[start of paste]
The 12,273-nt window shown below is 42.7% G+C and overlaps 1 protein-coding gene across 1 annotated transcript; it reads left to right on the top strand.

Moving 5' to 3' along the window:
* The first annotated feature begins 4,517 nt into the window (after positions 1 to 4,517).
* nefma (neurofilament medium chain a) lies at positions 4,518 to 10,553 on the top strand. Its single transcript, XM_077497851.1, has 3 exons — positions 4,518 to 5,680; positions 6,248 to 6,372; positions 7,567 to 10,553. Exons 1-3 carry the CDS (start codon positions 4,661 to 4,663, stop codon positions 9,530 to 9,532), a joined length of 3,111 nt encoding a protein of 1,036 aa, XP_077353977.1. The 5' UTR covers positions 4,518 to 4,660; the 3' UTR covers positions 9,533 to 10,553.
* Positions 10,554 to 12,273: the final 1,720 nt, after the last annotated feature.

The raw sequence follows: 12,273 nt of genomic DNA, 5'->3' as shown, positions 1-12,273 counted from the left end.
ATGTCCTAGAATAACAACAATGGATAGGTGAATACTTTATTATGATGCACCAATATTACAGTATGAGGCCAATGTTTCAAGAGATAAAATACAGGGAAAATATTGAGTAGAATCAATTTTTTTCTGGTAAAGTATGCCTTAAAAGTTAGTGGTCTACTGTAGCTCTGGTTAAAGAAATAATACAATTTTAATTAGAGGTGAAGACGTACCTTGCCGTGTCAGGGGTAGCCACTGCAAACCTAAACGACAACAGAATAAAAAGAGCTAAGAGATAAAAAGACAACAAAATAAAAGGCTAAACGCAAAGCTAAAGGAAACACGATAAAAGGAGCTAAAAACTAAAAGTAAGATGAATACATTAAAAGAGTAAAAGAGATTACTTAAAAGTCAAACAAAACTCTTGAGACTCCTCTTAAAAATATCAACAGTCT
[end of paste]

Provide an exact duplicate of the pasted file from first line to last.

The 12,273-nt window shown below is 42.7% G+C and overlaps 1 protein-coding gene across 1 annotated transcript; it reads left to right on the top strand.

Moving 5' to 3' along the window:
* The first annotated feature begins 4,517 nt into the window (after positions 1 to 4,517).
* nefma (neurofilament medium chain a) lies at positions 4,518 to 10,553 on the top strand. Its single transcript, XM_077497851.1, has 3 exons — positions 4,518 to 5,680; positions 6,248 to 6,372; positions 7,567 to 10,553. Exons 1-3 carry the CDS (start codon positions 4,661 to 4,663, stop codon positions 9,530 to 9,532), a joined length of 3,111 nt encoding a protein of 1,036 aa, XP_077353977.1. The 5' UTR covers positions 4,518 to 4,660; the 3' UTR covers positions 9,533 to 10,553.
* Positions 10,554 to 12,273: the final 1,720 nt, after the last annotated feature.

The raw sequence follows: 12,273 nt of genomic DNA, 5'->3' as shown, positions 1-12,273 counted from the left end.
ATGTCCTAGAATAACAACAATGGATAGGTGAATACTTTATTATGATGCACCAATATTACAGTATGAGGCCAATGTTTCAAGAGATAAAATACAGGGAAAATATTGAGTAGAATCAATTTTTTTCTGGTAAAGTATGCCTTAAAAGTTAGTGGTCTACTGTAGCTCTGGTTAAAGAAATAATACAATTTTAATTAGAGGTGAAGACGTACCTTGCCGTGTCAGGGGTAGCCACTGCAAACCTAAACGACAACAGAATAAAAAGAGCTAAGAGATAAAAAGACAACAAAATAAAAGGCTAAACGCAAAGCTAAAGGAAACACGATAAAAGGAGCTAAAAACTAAAAGTAAGATGAATACATTAAAAGAGTAAAAGAGATTACTTAAAAGTCAAACAAAACTCTTGAGACTCCTCTTAAAAATATCAACAGTCT